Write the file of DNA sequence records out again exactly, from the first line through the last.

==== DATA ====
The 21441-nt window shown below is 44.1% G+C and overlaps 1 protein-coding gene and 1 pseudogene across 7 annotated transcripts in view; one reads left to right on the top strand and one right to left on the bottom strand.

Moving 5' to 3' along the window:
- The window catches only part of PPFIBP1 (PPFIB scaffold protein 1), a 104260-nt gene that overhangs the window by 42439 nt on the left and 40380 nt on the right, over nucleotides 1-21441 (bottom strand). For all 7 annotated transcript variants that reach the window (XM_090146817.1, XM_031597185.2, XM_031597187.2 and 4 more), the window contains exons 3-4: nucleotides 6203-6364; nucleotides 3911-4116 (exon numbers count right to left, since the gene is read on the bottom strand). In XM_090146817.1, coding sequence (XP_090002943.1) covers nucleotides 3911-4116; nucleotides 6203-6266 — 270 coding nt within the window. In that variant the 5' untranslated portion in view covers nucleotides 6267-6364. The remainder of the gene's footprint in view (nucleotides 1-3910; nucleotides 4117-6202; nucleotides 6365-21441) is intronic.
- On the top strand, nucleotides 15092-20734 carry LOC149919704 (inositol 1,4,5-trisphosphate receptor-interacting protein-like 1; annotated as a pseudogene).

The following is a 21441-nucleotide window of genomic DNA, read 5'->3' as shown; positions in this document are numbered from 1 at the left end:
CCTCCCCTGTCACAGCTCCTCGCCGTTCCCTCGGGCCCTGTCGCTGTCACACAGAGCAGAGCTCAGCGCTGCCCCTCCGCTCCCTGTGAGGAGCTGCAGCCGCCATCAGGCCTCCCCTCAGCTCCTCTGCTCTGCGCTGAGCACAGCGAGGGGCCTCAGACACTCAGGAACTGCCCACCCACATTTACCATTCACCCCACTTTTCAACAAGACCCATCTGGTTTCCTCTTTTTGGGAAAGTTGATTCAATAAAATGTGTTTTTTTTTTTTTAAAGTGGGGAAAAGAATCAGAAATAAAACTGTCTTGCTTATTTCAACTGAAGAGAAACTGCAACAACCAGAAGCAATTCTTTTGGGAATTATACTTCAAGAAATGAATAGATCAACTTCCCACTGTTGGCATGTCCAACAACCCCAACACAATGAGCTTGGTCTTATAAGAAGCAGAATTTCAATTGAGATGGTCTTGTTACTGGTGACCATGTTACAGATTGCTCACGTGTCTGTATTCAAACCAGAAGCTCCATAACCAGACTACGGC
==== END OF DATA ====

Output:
The 21441-nt window shown below is 44.1% G+C and overlaps 1 protein-coding gene and 1 pseudogene across 7 annotated transcripts in view; one reads left to right on the top strand and one right to left on the bottom strand.

Moving 5' to 3' along the window:
- The window catches only part of PPFIBP1 (PPFIB scaffold protein 1), a 104260-nt gene that overhangs the window by 42439 nt on the left and 40380 nt on the right, over nucleotides 1-21441 (bottom strand). For all 7 annotated transcript variants that reach the window (XM_090146817.1, XM_031597185.2, XM_031597187.2 and 4 more), the window contains exons 3-4: nucleotides 6203-6364; nucleotides 3911-4116 (exon numbers count right to left, since the gene is read on the bottom strand). In XM_090146817.1, coding sequence (XP_090002943.1) covers nucleotides 3911-4116; nucleotides 6203-6266 — 270 coding nt within the window. In that variant the 5' untranslated portion in view covers nucleotides 6267-6364. The remainder of the gene's footprint in view (nucleotides 1-3910; nucleotides 4117-6202; nucleotides 6365-21441) is intronic.
- On the top strand, nucleotides 15092-20734 carry LOC149919704 (inositol 1,4,5-trisphosphate receptor-interacting protein-like 1; annotated as a pseudogene).

The following is a 21441-nucleotide window of genomic DNA, read 5'->3' as shown; positions in this document are numbered from 1 at the left end:
CCTCCCCTGTCACAGCTCCTCGCCGTTCCCTCGGGCCCTGTCGCTGTCACACAGAGCAGAGCTCAGCGCTGCCCCTCCGCTCCCTGTGAGGAGCTGCAGCCGCCATCAGGCCTCCCCTCAGCTCCTCTGCTCTGCGCTGAGCACAGCGAGGGGCCTCAGACACTCAGGAACTGCCCACCCACATTTACCATTCACCCCACTTTTCAACAAGACCCATCTGGTTTCCTCTTTTTGGGAAAGTTGATTCAATAAAATGTGTTTTTTTTTTTTTAAAGTGGGGAAAAGAATCAGAAATAAAACTGTCTTGCTTATTTCAACTGAAGAGAAACTGCAACAACCAGAAGCAATTCTTTTGGGAATTATACTTCAAGAAATGAATAGATCAACTTCCCACTGTTGGCATGTCCAACAACCCCAACACAATGAGCTTGGTCTTATAAGAAGCAGAATTTCAATTGAGATGGTCTTGTTACTGGTGACCATGTTACAGATTGCTCACGTGTCTGTATTCAAACCAGAAGCTCCATAACCAGACTACGGC